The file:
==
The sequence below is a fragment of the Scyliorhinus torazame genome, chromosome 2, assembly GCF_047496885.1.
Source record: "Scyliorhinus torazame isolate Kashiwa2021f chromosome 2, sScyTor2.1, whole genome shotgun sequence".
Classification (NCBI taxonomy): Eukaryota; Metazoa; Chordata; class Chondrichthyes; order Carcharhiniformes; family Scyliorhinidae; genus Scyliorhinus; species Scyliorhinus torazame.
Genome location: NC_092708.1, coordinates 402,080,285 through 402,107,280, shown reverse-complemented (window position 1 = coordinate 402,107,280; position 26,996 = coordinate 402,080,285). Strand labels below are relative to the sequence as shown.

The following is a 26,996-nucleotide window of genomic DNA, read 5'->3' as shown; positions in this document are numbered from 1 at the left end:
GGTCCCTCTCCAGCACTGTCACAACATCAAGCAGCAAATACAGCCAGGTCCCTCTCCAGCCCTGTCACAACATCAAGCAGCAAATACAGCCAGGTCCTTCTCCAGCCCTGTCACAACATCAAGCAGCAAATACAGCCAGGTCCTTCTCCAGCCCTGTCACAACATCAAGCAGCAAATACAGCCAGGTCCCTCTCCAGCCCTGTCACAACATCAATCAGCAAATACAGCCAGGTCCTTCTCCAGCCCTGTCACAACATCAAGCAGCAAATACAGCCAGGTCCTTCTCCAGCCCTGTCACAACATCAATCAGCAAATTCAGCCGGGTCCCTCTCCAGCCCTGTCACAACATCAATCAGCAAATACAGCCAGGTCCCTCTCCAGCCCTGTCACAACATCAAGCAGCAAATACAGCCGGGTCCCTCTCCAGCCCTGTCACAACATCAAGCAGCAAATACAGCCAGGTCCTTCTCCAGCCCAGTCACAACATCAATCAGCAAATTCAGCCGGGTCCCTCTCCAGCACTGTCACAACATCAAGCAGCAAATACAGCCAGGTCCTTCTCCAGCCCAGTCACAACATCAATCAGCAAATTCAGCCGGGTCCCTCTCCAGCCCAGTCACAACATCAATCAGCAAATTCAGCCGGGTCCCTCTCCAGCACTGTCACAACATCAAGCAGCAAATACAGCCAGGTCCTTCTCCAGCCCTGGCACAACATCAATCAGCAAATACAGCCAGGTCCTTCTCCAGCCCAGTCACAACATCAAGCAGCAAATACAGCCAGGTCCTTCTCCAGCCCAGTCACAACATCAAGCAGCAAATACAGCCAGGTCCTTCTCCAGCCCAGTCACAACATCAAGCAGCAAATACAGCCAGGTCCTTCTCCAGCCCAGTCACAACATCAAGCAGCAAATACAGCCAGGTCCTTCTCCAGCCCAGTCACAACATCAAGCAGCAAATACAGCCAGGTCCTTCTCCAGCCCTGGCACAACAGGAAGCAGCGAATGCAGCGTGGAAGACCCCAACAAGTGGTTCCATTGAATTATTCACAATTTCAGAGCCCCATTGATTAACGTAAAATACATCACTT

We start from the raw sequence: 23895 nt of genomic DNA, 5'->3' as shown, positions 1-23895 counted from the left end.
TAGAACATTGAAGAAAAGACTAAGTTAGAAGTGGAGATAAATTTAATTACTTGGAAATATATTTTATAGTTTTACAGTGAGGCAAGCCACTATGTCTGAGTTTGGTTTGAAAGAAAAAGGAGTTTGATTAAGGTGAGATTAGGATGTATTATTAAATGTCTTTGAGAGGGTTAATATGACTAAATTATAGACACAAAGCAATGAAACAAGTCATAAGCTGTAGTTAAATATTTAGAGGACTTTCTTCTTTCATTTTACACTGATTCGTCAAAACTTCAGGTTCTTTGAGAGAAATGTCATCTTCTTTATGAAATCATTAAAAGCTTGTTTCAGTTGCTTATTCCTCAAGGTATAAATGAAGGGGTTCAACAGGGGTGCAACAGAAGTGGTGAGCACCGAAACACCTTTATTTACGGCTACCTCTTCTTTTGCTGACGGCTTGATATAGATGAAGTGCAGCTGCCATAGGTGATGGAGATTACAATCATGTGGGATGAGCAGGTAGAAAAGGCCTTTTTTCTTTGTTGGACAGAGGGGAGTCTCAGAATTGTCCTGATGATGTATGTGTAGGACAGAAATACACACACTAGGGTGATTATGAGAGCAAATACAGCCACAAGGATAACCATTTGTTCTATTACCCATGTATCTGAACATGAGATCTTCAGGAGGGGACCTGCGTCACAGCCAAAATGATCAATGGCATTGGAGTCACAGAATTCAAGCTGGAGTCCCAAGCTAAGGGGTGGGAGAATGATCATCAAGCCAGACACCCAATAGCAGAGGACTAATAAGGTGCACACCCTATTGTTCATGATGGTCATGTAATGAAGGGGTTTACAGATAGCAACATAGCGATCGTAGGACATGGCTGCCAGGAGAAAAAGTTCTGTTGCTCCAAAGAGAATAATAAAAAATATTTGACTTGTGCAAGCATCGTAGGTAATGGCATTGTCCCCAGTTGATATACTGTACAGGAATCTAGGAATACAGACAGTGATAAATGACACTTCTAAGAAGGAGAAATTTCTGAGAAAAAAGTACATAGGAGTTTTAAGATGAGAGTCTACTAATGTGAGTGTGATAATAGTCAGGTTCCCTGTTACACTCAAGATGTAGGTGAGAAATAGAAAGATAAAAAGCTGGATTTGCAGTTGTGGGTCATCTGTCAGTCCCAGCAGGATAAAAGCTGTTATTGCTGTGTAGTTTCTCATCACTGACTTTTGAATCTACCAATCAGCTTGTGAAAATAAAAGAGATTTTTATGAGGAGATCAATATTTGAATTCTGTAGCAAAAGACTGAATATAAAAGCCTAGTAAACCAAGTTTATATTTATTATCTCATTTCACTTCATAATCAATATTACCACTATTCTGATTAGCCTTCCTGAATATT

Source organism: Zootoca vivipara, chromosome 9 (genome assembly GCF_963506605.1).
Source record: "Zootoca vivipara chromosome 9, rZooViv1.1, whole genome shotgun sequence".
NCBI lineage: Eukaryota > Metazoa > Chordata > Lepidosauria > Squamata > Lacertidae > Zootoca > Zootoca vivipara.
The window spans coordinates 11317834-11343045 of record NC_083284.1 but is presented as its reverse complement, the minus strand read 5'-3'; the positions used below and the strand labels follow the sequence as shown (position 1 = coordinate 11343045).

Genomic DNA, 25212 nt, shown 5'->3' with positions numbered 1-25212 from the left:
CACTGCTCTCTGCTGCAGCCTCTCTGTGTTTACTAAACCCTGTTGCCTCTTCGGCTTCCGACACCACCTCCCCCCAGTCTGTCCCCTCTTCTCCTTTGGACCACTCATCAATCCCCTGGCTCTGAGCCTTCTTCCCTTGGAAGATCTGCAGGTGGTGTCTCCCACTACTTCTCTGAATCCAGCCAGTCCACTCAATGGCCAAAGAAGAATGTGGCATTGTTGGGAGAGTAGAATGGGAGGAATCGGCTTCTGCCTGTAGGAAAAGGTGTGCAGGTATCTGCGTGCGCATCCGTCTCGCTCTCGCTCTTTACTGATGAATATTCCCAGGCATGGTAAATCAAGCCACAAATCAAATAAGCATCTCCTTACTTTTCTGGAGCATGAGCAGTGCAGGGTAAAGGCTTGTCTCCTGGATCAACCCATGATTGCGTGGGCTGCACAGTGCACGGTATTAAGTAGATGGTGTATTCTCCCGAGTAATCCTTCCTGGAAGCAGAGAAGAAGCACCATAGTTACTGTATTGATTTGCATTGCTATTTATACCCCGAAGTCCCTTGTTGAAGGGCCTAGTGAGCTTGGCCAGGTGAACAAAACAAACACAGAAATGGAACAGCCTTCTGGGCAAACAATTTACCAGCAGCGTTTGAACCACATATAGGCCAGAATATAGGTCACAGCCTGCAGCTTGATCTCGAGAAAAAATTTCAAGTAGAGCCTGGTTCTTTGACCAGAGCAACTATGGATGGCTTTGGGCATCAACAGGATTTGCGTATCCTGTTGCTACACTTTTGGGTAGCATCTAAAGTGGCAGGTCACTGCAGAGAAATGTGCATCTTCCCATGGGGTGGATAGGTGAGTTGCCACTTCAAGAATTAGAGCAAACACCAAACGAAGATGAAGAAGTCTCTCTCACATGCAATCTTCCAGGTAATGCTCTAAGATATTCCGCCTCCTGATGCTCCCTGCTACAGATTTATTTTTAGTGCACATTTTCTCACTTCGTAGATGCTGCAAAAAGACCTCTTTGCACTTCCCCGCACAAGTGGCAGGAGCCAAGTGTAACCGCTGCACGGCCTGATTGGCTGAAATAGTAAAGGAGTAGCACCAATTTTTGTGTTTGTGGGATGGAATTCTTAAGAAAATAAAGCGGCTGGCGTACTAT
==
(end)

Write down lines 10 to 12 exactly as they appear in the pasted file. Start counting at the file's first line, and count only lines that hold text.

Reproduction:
Source record: "Zootoca vivipara chromosome 9, rZooViv1.1, whole genome shotgun sequence".
NCBI lineage: Eukaryota > Metazoa > Chordata > Lepidosauria > Squamata > Lacertidae > Zootoca > Zootoca vivipara.
The window spans coordinates 11317834-11343045 of record NC_083284.1 but is presented as its reverse complement, the minus strand read 5'-3'; the positions used below and the strand labels follow the sequence as shown (position 1 = coordinate 11343045).